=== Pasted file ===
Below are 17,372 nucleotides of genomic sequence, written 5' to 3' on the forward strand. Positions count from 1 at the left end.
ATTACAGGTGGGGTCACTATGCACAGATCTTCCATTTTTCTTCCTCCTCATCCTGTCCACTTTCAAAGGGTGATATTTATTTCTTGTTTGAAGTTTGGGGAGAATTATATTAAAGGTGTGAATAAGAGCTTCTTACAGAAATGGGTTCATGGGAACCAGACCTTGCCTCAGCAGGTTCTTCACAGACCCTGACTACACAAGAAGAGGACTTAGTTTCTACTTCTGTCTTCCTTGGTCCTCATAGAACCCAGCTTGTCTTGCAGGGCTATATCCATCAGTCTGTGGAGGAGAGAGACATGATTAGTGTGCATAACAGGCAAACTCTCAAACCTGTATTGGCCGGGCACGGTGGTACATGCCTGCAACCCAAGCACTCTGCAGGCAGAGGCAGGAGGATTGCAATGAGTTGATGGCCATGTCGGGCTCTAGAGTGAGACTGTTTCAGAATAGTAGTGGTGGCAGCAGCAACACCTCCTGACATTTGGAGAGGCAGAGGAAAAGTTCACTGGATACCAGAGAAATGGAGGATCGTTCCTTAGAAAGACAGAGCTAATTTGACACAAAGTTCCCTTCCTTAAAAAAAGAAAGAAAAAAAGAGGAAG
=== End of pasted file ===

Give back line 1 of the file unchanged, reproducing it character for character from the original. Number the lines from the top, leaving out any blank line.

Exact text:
Below are 17,372 nucleotides of genomic sequence, written 5' to 3' on the forward strand. Positions count from 1 at the left end.